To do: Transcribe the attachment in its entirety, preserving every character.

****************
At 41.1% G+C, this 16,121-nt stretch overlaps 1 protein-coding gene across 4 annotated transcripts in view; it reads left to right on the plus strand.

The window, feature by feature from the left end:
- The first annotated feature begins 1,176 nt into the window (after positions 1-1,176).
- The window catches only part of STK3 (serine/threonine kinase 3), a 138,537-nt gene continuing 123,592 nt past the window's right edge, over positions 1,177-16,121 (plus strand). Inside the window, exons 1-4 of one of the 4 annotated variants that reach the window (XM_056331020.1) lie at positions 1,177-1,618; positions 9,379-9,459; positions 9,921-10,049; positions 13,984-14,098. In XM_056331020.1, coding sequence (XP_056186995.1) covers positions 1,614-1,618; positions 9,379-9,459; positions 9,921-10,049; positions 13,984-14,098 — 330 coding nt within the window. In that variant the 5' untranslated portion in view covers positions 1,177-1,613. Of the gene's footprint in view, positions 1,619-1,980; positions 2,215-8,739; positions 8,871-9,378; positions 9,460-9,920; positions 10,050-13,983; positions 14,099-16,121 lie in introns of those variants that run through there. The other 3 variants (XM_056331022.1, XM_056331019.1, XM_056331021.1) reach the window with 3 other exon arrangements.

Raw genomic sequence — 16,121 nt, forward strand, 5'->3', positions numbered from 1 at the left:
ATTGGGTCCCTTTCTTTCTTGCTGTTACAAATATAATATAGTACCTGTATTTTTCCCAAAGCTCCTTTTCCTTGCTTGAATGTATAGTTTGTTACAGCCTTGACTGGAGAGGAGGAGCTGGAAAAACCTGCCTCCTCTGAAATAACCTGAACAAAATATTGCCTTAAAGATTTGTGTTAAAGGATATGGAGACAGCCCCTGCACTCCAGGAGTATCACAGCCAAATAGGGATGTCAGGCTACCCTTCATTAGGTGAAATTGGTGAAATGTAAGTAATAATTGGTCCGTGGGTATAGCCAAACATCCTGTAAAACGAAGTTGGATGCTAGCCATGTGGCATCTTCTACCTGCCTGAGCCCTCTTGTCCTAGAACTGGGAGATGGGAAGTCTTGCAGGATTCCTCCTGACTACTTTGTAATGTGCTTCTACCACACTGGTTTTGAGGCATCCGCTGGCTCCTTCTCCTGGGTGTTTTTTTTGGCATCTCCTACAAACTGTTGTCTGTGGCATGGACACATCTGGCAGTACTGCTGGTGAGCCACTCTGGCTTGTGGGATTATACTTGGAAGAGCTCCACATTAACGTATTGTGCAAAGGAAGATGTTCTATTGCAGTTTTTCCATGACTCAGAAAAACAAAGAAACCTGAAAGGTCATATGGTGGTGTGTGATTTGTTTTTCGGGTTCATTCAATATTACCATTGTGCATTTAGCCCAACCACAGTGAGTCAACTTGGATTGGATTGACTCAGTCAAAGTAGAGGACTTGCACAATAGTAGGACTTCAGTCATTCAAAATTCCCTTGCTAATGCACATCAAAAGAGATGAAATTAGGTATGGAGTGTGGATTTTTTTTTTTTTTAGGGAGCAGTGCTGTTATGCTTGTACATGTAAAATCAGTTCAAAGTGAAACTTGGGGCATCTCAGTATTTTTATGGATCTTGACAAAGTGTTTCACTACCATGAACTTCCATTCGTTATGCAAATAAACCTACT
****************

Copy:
At 41.1% G+C, this 16,121-nt stretch overlaps 1 protein-coding gene across 4 annotated transcripts in view; it reads left to right on the plus strand.

The window, feature by feature from the left end:
- The first annotated feature begins 1,176 nt into the window (after positions 1-1,176).
- The window catches only part of STK3 (serine/threonine kinase 3), a 138,537-nt gene continuing 123,592 nt past the window's right edge, over positions 1,177-16,121 (plus strand). Inside the window, exons 1-4 of one of the 4 annotated variants that reach the window (XM_056331020.1) lie at positions 1,177-1,618; positions 9,379-9,459; positions 9,921-10,049; positions 13,984-14,098. In XM_056331020.1, coding sequence (XP_056186995.1) covers positions 1,614-1,618; positions 9,379-9,459; positions 9,921-10,049; positions 13,984-14,098 — 330 coding nt within the window. In that variant the 5' untranslated portion in view covers positions 1,177-1,613. Of the gene's footprint in view, positions 1,619-1,980; positions 2,215-8,739; positions 8,871-9,378; positions 9,460-9,920; positions 10,050-13,983; positions 14,099-16,121 lie in introns of those variants that run through there. The other 3 variants (XM_056331022.1, XM_056331019.1, XM_056331021.1) reach the window with 3 other exon arrangements.

Raw genomic sequence — 16,121 nt, forward strand, 5'->3', positions numbered from 1 at the left:
ATTGGGTCCCTTTCTTTCTTGCTGTTACAAATATAATATAGTACCTGTATTTTTCCCAAAGCTCCTTTTCCTTGCTTGAATGTATAGTTTGTTACAGCCTTGACTGGAGAGGAGGAGCTGGAAAAACCTGCCTCCTCTGAAATAACCTGAACAAAATATTGCCTTAAAGATTTGTGTTAAAGGATATGGAGACAGCCCCTGCACTCCAGGAGTATCACAGCCAAATAGGGATGTCAGGCTACCCTTCATTAGGTGAAATTGGTGAAATGTAAGTAATAATTGGTCCGTGGGTATAGCCAAACATCCTGTAAAACGAAGTTGGATGCTAGCCATGTGGCATCTTCTACCTGCCTGAGCCCTCTTGTCCTAGAACTGGGAGATGGGAAGTCTTGCAGGATTCCTCCTGACTACTTTGTAATGTGCTTCTACCACACTGGTTTTGAGGCATCCGCTGGCTCCTTCTCCTGGGTGTTTTTTTTGGCATCTCCTACAAACTGTTGTCTGTGGCATGGACACATCTGGCAGTACTGCTGGTGAGCCACTCTGGCTTGTGGGATTATACTTGGAAGAGCTCCACATTAACGTATTGTGCAAAGGAAGATGTTCTATTGCAGTTTTTCCATGACTCAGAAAAACAAAGAAACCTGAAAGGTCATATGGTGGTGTGTGATTTGTTTTTCGGGTTCATTCAATATTACCATTGTGCATTTAGCCCAACCACAGTGAGTCAACTTGGATTGGATTGACTCAGTCAAAGTAGAGGACTTGCACAATAGTAGGACTTCAGTCATTCAAAATTCCCTTGCTAATGCACATCAAAAGAGATGAAATTAGGTATGGAGTGTGGATTTTTTTTTTTTTTAGGGAGCAGTGCTGTTATGCTTGTACATGTAAAATCAGTTCAAAGTGAAACTTGGGGCATCTCAGTATTTTTATGGATCTTGACAAAGTGTTTCACTACCATGAACTTCCATTCGTTATGCAAATAAACCTACT